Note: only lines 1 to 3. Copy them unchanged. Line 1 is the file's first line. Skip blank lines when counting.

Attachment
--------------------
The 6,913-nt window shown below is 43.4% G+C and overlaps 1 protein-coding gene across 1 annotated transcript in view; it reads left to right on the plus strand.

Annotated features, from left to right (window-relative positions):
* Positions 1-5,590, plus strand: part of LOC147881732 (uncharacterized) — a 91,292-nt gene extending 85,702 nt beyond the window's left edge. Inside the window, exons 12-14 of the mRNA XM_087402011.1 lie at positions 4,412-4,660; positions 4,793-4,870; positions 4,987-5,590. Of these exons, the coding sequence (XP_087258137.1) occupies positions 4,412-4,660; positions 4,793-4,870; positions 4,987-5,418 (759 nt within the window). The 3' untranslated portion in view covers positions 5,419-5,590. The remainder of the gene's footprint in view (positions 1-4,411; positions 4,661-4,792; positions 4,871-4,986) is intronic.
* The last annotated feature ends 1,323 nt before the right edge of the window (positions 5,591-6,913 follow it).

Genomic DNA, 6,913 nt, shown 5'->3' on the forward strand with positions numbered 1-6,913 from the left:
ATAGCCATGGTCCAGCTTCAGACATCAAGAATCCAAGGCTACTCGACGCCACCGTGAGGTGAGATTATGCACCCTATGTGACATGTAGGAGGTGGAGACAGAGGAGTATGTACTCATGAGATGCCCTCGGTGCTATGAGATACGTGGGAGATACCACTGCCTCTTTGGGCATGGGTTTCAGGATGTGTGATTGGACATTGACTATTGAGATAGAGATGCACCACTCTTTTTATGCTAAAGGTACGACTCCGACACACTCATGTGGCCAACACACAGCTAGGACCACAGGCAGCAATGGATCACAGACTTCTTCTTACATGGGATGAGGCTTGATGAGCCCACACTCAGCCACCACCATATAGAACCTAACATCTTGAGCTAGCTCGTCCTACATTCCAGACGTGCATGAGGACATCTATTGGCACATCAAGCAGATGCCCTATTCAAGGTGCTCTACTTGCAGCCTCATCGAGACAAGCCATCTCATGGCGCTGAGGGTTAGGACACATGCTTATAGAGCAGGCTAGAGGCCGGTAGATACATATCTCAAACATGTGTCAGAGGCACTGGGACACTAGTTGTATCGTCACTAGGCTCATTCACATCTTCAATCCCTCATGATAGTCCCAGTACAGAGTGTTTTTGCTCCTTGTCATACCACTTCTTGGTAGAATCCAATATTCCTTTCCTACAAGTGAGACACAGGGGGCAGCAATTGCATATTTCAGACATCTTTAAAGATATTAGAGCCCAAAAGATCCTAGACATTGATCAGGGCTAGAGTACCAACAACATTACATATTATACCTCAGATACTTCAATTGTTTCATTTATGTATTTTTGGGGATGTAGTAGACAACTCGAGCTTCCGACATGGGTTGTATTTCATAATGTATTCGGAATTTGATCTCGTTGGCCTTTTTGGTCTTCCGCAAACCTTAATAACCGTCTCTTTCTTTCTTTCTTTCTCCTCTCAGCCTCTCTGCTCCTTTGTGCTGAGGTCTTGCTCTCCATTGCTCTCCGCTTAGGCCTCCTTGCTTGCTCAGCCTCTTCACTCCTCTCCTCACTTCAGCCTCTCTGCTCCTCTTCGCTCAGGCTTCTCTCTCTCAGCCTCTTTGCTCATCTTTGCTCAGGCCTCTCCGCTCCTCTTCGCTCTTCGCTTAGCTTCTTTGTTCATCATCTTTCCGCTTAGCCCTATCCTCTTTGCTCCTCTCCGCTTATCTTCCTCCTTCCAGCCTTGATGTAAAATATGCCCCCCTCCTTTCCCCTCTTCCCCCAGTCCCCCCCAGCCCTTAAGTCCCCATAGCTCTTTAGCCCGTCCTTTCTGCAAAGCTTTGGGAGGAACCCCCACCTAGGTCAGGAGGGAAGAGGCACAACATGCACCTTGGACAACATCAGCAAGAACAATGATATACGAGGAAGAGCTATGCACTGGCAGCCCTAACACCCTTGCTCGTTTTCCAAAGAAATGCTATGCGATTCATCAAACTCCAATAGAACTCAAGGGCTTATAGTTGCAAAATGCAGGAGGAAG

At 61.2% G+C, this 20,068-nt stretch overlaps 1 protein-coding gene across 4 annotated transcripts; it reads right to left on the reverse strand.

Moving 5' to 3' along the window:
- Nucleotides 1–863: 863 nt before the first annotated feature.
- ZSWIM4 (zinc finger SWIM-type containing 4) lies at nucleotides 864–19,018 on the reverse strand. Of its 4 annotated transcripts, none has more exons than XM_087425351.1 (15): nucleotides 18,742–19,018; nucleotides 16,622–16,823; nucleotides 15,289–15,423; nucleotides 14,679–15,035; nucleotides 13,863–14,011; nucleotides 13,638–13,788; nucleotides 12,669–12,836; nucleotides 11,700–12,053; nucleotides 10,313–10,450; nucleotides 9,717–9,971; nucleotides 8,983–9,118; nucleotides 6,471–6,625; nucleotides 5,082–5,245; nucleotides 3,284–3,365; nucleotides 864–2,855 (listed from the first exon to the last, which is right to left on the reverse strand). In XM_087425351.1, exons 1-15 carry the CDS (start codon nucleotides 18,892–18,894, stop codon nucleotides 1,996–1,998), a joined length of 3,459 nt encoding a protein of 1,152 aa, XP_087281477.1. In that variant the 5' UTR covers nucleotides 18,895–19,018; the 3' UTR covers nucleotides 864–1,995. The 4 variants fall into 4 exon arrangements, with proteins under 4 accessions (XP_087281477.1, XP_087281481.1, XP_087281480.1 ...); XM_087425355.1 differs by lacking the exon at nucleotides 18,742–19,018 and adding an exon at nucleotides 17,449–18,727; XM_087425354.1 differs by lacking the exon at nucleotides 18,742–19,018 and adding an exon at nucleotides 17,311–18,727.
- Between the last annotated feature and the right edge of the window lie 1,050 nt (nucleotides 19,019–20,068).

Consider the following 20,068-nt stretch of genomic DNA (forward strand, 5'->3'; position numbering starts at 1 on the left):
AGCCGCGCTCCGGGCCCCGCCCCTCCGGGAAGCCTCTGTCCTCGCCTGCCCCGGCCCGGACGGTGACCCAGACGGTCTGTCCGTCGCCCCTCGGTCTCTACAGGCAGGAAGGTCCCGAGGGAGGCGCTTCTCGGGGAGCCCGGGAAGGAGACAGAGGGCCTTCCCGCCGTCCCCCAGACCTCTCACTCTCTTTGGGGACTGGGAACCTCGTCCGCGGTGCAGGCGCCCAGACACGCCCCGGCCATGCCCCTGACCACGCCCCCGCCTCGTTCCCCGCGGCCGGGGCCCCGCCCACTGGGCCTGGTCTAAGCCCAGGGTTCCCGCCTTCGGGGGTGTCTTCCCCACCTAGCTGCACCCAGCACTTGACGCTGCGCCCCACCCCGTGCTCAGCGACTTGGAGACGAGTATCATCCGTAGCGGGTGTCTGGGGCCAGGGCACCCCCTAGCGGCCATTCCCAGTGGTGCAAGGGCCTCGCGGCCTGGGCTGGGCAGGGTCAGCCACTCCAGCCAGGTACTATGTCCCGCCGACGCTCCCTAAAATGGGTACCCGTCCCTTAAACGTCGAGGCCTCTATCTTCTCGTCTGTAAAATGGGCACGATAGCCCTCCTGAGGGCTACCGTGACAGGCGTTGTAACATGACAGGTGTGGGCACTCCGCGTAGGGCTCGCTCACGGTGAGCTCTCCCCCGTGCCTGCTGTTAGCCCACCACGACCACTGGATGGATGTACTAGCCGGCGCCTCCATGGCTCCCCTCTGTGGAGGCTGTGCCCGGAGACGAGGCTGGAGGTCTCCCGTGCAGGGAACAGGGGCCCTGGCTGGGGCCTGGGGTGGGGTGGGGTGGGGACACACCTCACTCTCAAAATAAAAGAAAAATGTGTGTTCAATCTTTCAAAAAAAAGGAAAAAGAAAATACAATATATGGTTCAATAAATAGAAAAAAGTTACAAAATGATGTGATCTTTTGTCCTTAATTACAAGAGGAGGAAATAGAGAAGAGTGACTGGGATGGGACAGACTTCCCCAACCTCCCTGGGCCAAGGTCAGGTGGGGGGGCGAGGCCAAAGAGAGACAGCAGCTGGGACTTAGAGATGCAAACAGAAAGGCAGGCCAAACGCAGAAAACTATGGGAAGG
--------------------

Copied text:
The 6,913-nt window shown below is 43.4% G+C and overlaps 1 protein-coding gene across 1 annotated transcript in view; it reads left to right on the plus strand.

Annotated features, from left to right (window-relative positions):
* Positions 1-5,590, plus strand: part of LOC147881732 (uncharacterized) — a 91,292-nt gene extending 85,702 nt beyond the window's left edge. Inside the window, exons 12-14 of the mRNA XM_087402011.1 lie at positions 4,412-4,660; positions 4,793-4,870; positions 4,987-5,590. Of these exons, the coding sequence (XP_087258137.1) occupies positions 4,412-4,660; positions 4,793-4,870; positions 4,987-5,418 (759 nt within the window). The 3' untranslated portion in view covers positions 5,419-5,590. The remainder of the gene's footprint in view (positions 1-4,411; positions 4,661-4,792; positions 4,871-4,986) is intronic.